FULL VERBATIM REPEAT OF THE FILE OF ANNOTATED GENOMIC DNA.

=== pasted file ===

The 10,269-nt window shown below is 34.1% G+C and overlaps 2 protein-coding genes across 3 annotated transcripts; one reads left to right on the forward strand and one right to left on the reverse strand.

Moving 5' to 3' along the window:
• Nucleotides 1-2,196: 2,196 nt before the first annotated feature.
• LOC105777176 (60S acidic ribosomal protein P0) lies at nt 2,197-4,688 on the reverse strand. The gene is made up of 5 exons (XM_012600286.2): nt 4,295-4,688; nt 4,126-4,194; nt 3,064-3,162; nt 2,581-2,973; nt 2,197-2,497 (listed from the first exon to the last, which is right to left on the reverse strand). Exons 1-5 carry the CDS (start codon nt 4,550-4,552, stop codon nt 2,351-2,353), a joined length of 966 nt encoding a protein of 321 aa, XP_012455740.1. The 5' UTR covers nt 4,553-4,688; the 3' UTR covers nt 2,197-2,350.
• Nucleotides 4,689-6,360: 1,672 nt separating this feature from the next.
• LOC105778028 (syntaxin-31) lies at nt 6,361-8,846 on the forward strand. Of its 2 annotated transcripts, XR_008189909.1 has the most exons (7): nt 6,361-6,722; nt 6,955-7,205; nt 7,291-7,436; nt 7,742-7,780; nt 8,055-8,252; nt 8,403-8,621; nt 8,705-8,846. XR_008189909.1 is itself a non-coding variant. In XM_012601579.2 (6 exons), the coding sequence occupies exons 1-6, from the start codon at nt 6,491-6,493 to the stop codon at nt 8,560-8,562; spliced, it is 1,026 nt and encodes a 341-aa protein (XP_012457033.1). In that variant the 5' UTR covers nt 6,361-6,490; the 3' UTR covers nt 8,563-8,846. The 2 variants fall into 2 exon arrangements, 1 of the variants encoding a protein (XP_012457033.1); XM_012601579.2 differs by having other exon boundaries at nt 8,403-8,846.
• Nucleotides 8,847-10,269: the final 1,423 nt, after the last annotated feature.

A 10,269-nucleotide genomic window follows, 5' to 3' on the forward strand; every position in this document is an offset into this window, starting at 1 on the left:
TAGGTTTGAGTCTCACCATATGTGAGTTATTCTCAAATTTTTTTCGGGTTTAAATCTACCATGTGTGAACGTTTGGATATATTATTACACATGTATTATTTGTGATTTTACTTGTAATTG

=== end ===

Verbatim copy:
The 10,269-nt window shown below is 34.1% G+C and overlaps 2 protein-coding genes across 3 annotated transcripts; one reads left to right on the forward strand and one right to left on the reverse strand.

Moving 5' to 3' along the window:
• Nucleotides 1-2,196: 2,196 nt before the first annotated feature.
• LOC105777176 (60S acidic ribosomal protein P0) lies at nt 2,197-4,688 on the reverse strand. The gene is made up of 5 exons (XM_012600286.2): nt 4,295-4,688; nt 4,126-4,194; nt 3,064-3,162; nt 2,581-2,973; nt 2,197-2,497 (listed from the first exon to the last, which is right to left on the reverse strand). Exons 1-5 carry the CDS (start codon nt 4,550-4,552, stop codon nt 2,351-2,353), a joined length of 966 nt encoding a protein of 321 aa, XP_012455740.1. The 5' UTR covers nt 4,553-4,688; the 3' UTR covers nt 2,197-2,350.
• Nucleotides 4,689-6,360: 1,672 nt separating this feature from the next.
• LOC105778028 (syntaxin-31) lies at nt 6,361-8,846 on the forward strand. Of its 2 annotated transcripts, XR_008189909.1 has the most exons (7): nt 6,361-6,722; nt 6,955-7,205; nt 7,291-7,436; nt 7,742-7,780; nt 8,055-8,252; nt 8,403-8,621; nt 8,705-8,846. XR_008189909.1 is itself a non-coding variant. In XM_012601579.2 (6 exons), the coding sequence occupies exons 1-6, from the start codon at nt 6,491-6,493 to the stop codon at nt 8,560-8,562; spliced, it is 1,026 nt and encodes a 341-aa protein (XP_012457033.1). In that variant the 5' UTR covers nt 6,361-6,490; the 3' UTR covers nt 8,563-8,846. The 2 variants fall into 2 exon arrangements, 1 of the variants encoding a protein (XP_012457033.1); XM_012601579.2 differs by having other exon boundaries at nt 8,403-8,846.
• Nucleotides 8,847-10,269: the final 1,423 nt, after the last annotated feature.

A 10,269-nucleotide genomic window follows, 5' to 3' on the forward strand; every position in this document is an offset into this window, starting at 1 on the left:
TAGGTTTGAGTCTCACCATATGTGAGTTATTCTCAAATTTTTTTCGGGTTTAAATCTACCATGTGTGAACGTTTGGATATATTATTACACATGTATTATTTGTGATTTTACTTGTAATTG